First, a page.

March 30, 2009

What is an Electronic Resource Librarian?

I've had a few friends ask what I do as an Electronic Resource Librarian, and I thought I'd share the answer more widely, in case others are curious.

If you are looking for a job as an Electronic Resource Librarian, I expect that most libraries (usually academic) would want:
  1. Experience with licensing for all kinds of electronic resources (individual journals, journal packages, databases, e-books, etc.)
  2. Experience using & troubleshooting access to same
  3. Experience obtaining, compiling, and analyzing usage data
One big issue that many electronic resource librarians are wrestling with is how to manage the resources -- often, but not always using something called an ERM (electronic resource management system). Elements that need to be managed can include (but are not limited to!):
  1. When the license was signed, by whom, and if by the university alone or in a consortium. When the license renews / expires;
  2. What the license permits (for Interlibrary Loan -- sending by print, email, or secure transmission; for electronic reserves -- in print? an electronic course pack?);
  3. The URL for patron access as well as the administrative interface;
  4. If & how the resource provides access to usage statistics. If so, notes about how & where to access them.
ERM systems are usually based on the Electronic Resource Management Initiative (ERMI), which covers most possible permutations of data elements that electronic resource librarians need to track.

I have blogged about troubleshooting UConn's e-resources at which provides a real-life sense of the issues we deal with.

Definitions from the Online Dictionary for Library and Information Science
For More Information (all of these are available in Gale's OneFile database)
  • Young, Jeanne. "Electronic records management on a shoestring: Three case studies." Information Management Journal 39.1 (Jan-Feb 2005): p58(3)
  • Tull, Laura. "Electronic resources and Web sites: replacing a back-end database with innovative's Electronic Resource Management." Information Technology and Libraries 24.4 (Dec 2005): p163(7).
  • Grogg, Jill. "Investing in digital: as electronic spending rises, ERAMS, ERM, and URM systems step in to help with acquisitions and reporting." Library Journal 132.9 (May 15, 2007): p30(4).
  • "The ERMI and its offspring." Library Technology Reports 42.2 (March-April 2006): p14(8).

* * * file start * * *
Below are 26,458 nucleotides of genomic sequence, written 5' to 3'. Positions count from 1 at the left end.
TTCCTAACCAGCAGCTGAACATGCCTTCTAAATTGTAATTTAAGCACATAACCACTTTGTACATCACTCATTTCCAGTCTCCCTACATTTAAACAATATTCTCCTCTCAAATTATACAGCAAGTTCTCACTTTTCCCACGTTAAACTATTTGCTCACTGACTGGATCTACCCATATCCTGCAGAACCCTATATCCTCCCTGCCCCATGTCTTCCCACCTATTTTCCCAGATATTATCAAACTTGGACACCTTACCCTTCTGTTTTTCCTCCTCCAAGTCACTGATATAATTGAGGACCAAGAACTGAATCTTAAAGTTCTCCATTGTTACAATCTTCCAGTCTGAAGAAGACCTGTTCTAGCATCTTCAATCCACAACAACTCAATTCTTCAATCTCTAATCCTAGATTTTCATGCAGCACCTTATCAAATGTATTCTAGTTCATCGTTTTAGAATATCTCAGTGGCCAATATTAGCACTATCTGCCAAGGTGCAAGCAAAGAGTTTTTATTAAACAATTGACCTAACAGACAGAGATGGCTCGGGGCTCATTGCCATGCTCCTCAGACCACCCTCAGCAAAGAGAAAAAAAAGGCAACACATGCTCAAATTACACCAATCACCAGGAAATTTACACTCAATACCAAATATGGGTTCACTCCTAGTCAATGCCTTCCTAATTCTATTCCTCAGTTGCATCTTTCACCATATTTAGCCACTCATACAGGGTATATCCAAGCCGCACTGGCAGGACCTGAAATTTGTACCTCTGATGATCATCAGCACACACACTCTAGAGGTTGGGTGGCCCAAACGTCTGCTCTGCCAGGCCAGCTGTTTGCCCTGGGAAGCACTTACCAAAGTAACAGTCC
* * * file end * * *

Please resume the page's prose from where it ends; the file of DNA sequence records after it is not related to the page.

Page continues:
March 27, 2009

Working with Faculty on Instruction Assignments

Two of my former students have pointed me to an interesting blog piece called "Stepping on Toes: The Delicate Art of Talking to Faculty about Questionable Assignments" by Ellie Collier.

Collier talks about faculty aversion to "online" resources -- and instead of just complaining about difficult-to-teach library assignments, she provides examples of how to other librarians have worked with faculty to improve those assignments.

I recommend it especially to students interested in working in an academic library, but it's got some actual instruction interactions which would be interesting to librarians of most stripes.

For More Information

March 17, 2009

Interesting CogSci Folks

Two quick notes:
  • Ginger Campbell, of the Brain Science Podcast recently interviewed Patricia Churchland on Neurophilosophy and other topics.  Read Ginger's show summary & download the show if you want to hear the whole thing:
Churchland is the author of Brain-wise : studies in neurophilosophy [] (c2002) and Neurophilosophy : toward a unified science of the mind-brain [] (c1986). She is currently on the faculty of the University of California at San Diego and she was a featured speaker at the annual meeting of the Society for Neuroscience in 2008.
In this interview we talked about neurophilosophy, which is an approach to philosophy of mind that gives high priority to incorporating the empiric findings of neuroscience. We also talk about the evolving relationship between philosophy and neuroscience. Churchland shares her enthusiasm for how the discoveries of neuroscience are changing the way we see ourselves as human beings. We also talked a little about the issues of reductionism

  • If you'll be anywhere near Storrs, CT on Thursday, March 19, you might want to stop by the Dodd Center's Konover Auditorium to hear Marc Hauser (Professor of Psychology, Organismic and Evolutionary Biology, and Anthropology, Harvard University) speak at 4:00 p.m. His talk is entitled:  
 The Evolution of a Moral Grammar.  Marc Hauser is an expert on the evolution of animal communication, behavioral ecology, and the evolution of mind.  His work integrates animal behavior, cognitive neurosciences, anthropology, and philosophy.  He is the author of a number of influential books, including The Evolution of Communication [] (c1996) and Moral Minds: How Nature Designed our Universal Sense of Right and Wrong [] (c2006).  
  • Hauser was interviewed on Australia's radio programme All in the Mind in late 2006, which I summarized on this blog.